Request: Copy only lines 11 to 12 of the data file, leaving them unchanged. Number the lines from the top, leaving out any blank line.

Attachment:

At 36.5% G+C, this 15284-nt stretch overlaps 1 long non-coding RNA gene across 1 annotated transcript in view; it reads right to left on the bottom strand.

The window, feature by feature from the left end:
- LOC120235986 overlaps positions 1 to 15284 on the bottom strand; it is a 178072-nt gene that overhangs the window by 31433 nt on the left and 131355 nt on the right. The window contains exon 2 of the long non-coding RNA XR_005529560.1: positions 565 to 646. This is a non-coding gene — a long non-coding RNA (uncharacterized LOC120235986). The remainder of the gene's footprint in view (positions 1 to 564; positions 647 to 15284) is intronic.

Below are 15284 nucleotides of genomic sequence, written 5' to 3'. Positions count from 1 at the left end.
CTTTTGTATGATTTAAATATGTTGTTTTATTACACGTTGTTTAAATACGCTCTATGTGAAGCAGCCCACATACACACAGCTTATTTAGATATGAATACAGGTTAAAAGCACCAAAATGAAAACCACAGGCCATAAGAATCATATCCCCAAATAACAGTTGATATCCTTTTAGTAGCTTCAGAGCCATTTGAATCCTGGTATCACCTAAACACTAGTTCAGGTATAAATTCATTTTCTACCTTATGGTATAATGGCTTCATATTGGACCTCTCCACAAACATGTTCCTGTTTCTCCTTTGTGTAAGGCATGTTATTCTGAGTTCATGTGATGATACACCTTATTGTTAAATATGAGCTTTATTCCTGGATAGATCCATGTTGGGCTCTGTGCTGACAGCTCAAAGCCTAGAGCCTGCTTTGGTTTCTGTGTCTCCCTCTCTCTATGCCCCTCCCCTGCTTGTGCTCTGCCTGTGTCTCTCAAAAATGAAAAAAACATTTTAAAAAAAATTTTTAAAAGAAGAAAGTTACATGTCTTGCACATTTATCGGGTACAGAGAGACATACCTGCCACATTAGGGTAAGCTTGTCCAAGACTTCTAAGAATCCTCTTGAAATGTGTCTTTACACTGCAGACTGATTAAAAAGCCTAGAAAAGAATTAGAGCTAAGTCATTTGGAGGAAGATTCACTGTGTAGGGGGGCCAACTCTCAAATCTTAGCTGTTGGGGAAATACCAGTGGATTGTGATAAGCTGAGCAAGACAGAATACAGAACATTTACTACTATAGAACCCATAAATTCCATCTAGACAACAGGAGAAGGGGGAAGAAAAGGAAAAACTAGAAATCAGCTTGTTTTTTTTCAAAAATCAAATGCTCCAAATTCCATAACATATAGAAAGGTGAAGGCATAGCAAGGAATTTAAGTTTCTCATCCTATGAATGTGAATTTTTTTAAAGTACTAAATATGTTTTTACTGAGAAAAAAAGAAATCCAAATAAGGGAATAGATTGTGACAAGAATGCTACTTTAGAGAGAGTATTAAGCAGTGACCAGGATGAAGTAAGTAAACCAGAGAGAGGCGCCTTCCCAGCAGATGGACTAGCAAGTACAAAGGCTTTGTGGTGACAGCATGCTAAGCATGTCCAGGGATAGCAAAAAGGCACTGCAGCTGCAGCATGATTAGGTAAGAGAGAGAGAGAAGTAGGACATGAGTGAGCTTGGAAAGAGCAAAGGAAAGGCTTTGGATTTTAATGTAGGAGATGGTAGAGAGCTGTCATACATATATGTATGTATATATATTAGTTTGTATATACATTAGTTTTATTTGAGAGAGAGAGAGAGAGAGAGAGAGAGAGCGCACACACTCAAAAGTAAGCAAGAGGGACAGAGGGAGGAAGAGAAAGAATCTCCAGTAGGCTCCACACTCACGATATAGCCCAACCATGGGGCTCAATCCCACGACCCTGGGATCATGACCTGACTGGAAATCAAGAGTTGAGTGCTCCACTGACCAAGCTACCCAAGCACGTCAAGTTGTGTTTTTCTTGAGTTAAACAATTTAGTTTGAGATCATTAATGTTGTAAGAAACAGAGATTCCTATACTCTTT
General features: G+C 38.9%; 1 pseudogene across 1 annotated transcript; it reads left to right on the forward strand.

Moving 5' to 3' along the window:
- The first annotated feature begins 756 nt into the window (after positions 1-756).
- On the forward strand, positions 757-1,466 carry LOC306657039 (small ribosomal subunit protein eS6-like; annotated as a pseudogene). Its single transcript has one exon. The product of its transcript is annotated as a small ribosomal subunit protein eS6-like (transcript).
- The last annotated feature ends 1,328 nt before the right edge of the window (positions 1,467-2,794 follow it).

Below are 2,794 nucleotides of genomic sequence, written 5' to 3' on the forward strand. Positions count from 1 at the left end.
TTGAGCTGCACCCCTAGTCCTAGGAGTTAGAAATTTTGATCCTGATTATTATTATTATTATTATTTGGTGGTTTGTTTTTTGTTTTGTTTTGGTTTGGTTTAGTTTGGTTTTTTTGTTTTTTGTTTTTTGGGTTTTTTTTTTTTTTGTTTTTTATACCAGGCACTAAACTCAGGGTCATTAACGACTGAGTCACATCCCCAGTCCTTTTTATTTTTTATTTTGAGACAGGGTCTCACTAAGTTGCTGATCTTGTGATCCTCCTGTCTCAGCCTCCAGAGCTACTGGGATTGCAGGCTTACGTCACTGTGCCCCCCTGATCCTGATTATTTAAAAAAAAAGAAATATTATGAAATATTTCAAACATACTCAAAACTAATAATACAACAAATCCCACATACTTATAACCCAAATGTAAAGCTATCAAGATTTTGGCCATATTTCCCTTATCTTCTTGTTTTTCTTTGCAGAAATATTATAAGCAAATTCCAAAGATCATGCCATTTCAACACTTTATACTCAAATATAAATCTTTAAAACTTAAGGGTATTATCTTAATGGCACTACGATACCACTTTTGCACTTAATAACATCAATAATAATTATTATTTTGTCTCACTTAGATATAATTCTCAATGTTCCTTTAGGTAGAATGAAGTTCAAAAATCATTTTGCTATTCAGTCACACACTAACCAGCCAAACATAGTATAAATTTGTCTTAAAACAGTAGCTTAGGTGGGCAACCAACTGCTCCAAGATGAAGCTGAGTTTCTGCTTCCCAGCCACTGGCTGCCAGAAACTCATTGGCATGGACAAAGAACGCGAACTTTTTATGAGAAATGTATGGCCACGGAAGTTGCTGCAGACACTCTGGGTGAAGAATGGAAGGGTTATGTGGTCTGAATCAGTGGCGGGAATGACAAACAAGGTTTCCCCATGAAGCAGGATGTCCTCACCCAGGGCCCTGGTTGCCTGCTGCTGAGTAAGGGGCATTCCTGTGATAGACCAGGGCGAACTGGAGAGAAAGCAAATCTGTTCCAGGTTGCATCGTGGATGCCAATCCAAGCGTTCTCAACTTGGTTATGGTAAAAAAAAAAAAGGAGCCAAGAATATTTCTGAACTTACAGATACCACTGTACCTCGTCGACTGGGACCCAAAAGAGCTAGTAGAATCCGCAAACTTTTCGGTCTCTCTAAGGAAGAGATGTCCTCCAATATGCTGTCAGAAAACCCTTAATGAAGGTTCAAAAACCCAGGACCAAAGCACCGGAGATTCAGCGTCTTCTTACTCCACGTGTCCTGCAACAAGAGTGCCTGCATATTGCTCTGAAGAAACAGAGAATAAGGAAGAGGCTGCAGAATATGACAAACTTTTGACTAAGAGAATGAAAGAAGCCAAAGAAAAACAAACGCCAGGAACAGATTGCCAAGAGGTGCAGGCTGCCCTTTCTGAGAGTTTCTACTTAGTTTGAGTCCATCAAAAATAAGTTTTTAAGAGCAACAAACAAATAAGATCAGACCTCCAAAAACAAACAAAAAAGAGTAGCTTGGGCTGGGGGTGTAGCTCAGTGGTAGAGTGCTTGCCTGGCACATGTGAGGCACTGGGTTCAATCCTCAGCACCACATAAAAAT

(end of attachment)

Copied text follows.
Below are 2,794 nucleotides of genomic sequence, written 5' to 3' on the forward strand. Positions count from 1 at the left end.
TTGAGCTGCACCCCTAGTCCTAGGAGTTAGAAATTTTGATCCTGATTATTATTATTATTATTATTTGGTGGTTTGTTTTTTGTTTTGTTTTGGTTTGGTTTAGTTTGGTTTTTTTGTTTTTTGTTTTTTGGGTTTTTTTTTTTTTTGTTTTTTATACCAGGCACTAAACTCAGGGTCATTAACGACTGAGTCACATCCCCAGTCCTTTTTATTTTTTATTTTGAGACAGGGTCTCACTAAGTTGCTGATCTTGTGATCCTCCTGTCTCAGCCTCCAGAGCTACTGGGATTGCAGGCTTACGTCACTGTGCCCCCCTGATCCTGATTATTTAAAAAAAAAGAAATATTATGAAATATTTCAAACATACTCAAAACTAATAATACAACAAATCCCACATACTTATAACCCAAATGTAAAGCTATCAAGATTTTGGCCATATTTCCCTTATCTTCTTGTTTTTCTTTGCAGAAATATTATAAGCAAATTCCAAAGATCATGCCATTTCAACACTTTATACTCAAATATAAATCTTTAAAACTTAAGGGTATTATCTTAATGGCACTACGATACCACTTTTGCACTTAATAACATCAATAATAATTATTATTTTGTCTCACTTAGATATAATTCTCAATGTTCCTTTAGGTAGAATGAAGTTCAAAAATCATTTTGCTATTCAGTCACACACTAACCAGCCAAACATAGTATAAATTTGTCTTAAAACAGTAGCTTAGGTGGGCAACCAACTGCTCCAAGATGAAGCTGAGTTTCTGCTTCCCAGCCACTGGCTGCCAGAAACTCATTGGCATGGACAAAGAACGCGAACTTTTTATGAGAAATGTATGGCCACGGAAGTTGCTGCAGACACTCTGGGTGAAGAATGGAAGGGTTATGTGGTCTGAATCAGTGGCGGGAATGACAAACAAGGTTTCCCCATGAAGCAGGATGTCCTCACCCAGGGCCCTGGTTGCCTGCTGCTGAGTAAGGGGCATTCCTGTGATAGACCAGGGCGAACTGGAGAGAAAGCAAATCTGTTCCAGGTTGCATCGTGGATGCCAATCCAAGCGTTCTCAACTTGGTTATGGTAAAAAAAAAAAAGGAGCCAAGAATATTTCTGAACTTACAGATACCACTGTACCTCGTCGACTGGGACCCAAAAGAGCTAGTAGAATCCGCAAACTTTTCGGTCTCTCTAAGGAAGAGATGTCCTCCAATATGCTGTCAGAAAACCCTTAATGAAGGTTCAAAAACCCAGGACCAAAGCACCGGAGATTCAGCGTCTTCTTACTCCACGTGTCCTGCAACAAGAGTGCCTGCATATTGCTCTGAAGAAACAGAGAATAAGGAAGAGGCTGCAGAATATGACAAACTTTTGACTAAGAGAATGAAAGAAGCCAAAGAAAAACAAACGCCAGGAACAGATTGCCAAGAGGTGCAGGCTGCCCTTTCTGAGAGTTTCTACTTAGTTTGAGTCCATCAAAAATAAGTTTTTAAGAGCAACAAACAAATAAGATCAGACCTCCAAAAACAAACAAAAAAGAGTAGCTTGGGCTGGGGGTGTAGCTCAGTGGTAGAGTGCTTGCCTGGCACATGTGAGGCACTGGGTTCAATCCTCAGCACCACATAAAAAT